Natalia Savelyeva
Natalia Savelyeva is a sociologist and a researcher with Public Sociology Laboratory. She graduated from the Moscow State University in 2007 and subsequently received two Master's degrees from the French University College in Moscow and the European University at St. Petersburg. Natalia holds a PhD in Social Sciences from the Institute of Sociology, Russian Academy of Science. She worked as a post-doctoral researcher at the University Wisconsin-Madison in 2019-2020 and the University of Indiana, Bloomington, in 2020-2021.
Natalia's research focuses on several topics: time and labor; protest movements in Russia and Ukraine; war conflicts in the post-Soviet space. Her articles have been published in a number of academic journals, such as Osteuropa and the International Journal of Politics, Culture, and Society, and Russian and international media. She is also a co-author of the collective monograph Politics of Apoliticals (2015, in Russian). Natalia took part in PS Lab projects on political mobilizations in Russia and Ukraine and the war in the Donbas region. Among her fields of expertise are labor studies, organizational and management studies, transformations of capitalism, time and temporality, social movement studies, war studies, and biographical and narrative approaches in social science.
Teaching Experience
Qualitative Methods in Social Science
This course covers the main methods of conducting qualitative research, such as interview, observation, experiment, content analysis, and others. Is it possible to conduct scientific research just talking to or observing people? Is an experiment in social science possible? Why do contemporary social scientists not always trust only statistics and polls? What is the difference between a qualitative sociologist and a quantitative sociologist? And the most importantly, how does one organize qualitative social research? We also consider the problems researchers usually face when organizing their fieldwork: how to find informants, how to empathize while preserving the emotional distance necessary for analysis, how to work in dangerous fields, whether it is appropriate to hide the real goals of research from participants, and so forth. The course is fieldwork oriented. The course reading list is aimed at helping students design their own research and practice particular methods. However, the main emphasis is on doing empirical research. Each student will choose a topic for his/her research and develop it during the course. Each week students are required to practice a particular method of collecting and analyzing data. Most in-class meetings will be organized around discussing individual students' empirical work. For the final written assignment, the student will write a short research paper based on the empirical data they collected.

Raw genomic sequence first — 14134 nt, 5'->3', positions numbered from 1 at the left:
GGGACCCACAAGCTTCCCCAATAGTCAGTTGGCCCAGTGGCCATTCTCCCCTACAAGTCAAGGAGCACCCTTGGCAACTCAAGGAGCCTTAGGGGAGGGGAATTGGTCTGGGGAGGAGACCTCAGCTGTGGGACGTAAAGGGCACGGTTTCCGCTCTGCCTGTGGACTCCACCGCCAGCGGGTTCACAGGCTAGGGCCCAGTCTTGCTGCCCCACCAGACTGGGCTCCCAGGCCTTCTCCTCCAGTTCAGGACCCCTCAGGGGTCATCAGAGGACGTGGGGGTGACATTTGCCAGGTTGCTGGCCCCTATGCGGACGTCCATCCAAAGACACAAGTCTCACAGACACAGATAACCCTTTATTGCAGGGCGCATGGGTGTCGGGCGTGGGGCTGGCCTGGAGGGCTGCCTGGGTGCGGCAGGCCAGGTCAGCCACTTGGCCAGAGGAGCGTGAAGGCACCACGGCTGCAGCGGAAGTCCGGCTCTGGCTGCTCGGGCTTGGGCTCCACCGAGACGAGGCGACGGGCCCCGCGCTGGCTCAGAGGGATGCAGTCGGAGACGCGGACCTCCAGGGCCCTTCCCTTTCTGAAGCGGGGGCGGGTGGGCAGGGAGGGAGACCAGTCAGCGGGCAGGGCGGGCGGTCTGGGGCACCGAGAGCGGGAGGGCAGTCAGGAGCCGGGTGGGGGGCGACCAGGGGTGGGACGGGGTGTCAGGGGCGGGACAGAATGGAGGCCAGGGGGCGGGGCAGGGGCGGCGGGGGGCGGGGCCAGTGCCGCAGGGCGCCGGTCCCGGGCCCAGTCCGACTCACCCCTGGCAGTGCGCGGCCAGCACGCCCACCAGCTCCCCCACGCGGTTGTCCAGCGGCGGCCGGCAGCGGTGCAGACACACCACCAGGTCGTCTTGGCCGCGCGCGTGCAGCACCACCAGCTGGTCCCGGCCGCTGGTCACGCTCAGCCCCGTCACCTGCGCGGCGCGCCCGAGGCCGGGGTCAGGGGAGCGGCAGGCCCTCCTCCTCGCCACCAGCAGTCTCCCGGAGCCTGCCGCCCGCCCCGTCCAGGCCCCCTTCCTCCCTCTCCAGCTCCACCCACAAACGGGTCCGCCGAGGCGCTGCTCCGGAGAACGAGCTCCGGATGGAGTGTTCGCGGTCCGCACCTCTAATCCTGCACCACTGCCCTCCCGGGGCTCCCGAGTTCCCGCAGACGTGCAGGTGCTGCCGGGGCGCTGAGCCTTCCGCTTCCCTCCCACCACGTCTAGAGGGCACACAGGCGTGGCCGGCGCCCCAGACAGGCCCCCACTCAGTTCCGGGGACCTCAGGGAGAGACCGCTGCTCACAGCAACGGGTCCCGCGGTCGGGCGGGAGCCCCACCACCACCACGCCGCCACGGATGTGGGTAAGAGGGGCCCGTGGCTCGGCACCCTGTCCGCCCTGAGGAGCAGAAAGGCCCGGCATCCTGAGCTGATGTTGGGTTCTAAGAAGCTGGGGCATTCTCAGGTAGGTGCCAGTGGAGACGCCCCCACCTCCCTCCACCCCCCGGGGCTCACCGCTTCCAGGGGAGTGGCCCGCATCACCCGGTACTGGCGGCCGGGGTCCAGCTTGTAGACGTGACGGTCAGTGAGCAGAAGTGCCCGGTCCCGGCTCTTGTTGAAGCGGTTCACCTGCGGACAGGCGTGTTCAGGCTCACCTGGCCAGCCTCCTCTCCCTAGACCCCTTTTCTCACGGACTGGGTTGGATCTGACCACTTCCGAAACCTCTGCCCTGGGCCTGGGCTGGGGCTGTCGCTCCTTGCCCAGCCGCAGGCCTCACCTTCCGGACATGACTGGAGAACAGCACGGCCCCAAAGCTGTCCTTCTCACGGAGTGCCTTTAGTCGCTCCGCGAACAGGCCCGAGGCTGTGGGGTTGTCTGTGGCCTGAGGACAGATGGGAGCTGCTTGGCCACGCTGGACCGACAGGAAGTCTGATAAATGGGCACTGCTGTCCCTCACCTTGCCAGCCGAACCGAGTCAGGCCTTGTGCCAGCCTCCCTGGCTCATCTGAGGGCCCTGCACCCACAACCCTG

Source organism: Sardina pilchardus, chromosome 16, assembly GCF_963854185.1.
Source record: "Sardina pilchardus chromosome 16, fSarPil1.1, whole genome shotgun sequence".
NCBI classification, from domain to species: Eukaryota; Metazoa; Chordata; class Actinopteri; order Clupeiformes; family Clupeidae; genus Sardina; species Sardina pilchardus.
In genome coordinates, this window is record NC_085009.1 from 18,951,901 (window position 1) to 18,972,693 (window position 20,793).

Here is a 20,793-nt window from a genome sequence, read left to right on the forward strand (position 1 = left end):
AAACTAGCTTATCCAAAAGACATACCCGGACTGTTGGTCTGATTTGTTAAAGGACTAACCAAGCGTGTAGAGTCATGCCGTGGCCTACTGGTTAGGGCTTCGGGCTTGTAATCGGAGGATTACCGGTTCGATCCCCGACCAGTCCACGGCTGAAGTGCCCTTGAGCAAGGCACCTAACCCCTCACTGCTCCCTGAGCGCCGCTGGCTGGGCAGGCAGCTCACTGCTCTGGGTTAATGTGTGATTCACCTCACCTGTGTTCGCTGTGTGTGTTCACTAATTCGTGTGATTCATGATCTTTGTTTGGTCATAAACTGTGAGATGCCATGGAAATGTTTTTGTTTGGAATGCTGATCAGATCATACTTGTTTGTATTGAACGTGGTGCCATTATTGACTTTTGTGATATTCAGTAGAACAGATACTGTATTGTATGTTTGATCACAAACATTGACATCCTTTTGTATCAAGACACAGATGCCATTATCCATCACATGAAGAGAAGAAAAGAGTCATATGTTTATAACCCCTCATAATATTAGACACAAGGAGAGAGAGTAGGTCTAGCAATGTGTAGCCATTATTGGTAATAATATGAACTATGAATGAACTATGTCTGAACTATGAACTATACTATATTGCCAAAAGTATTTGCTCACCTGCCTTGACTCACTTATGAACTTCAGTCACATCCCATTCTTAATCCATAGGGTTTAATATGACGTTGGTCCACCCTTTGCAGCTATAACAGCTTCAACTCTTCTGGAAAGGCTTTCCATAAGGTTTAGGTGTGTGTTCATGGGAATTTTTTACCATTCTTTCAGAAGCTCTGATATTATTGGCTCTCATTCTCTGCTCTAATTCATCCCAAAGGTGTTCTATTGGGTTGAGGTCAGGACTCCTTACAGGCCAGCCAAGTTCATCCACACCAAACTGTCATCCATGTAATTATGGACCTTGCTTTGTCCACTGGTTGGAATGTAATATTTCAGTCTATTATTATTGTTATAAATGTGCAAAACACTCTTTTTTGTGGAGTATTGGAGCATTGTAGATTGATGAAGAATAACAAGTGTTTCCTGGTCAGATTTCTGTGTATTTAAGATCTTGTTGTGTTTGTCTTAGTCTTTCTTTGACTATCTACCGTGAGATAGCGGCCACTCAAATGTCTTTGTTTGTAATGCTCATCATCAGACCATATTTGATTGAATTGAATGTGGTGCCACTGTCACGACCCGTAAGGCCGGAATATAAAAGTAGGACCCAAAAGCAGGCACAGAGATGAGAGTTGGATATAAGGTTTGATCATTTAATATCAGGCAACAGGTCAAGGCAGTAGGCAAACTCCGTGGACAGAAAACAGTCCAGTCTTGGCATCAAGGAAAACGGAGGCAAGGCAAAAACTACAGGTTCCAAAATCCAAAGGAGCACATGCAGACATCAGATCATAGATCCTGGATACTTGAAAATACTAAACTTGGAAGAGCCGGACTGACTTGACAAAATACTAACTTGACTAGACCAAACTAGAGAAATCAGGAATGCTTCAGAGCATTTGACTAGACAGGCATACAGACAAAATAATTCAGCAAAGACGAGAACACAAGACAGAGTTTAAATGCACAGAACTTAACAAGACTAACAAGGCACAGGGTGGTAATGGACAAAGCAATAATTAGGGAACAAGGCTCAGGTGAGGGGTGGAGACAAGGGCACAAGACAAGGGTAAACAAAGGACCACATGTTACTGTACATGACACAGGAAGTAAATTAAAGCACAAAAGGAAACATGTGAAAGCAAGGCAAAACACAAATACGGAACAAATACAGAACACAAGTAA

Writing, Thinking, Analysis, Interpretation
This course aims at introducing undergraduate students to various types of writing, such as creative and academic writing and teaches students how to engage with texts through analysis and interpretation. It covers the principles of traditional rhetoric, the structure of academic argument, and new writing models designed to develop one's creativity. The course helps students acquire and begin to develop the writing and thinking skills essential in both professional and everyday life. In addition, WTAI aims at familiarizing students with different types of academic and creative discourses and genres: philosophical essays, scientific articles, prose, poetry, criticism, etc.
Why Do We Believe?
This course familiarizes students with how different disciplines approach the question of why people become committed to particular religious, political, and social ideas and beliefs.
In Search for Time
This course discusses how social scientists study the feeling of time and different temporalities. This course is interdisciplinary, incorporating literature from sociology, anthropology, history, philosophy, and literary studies.
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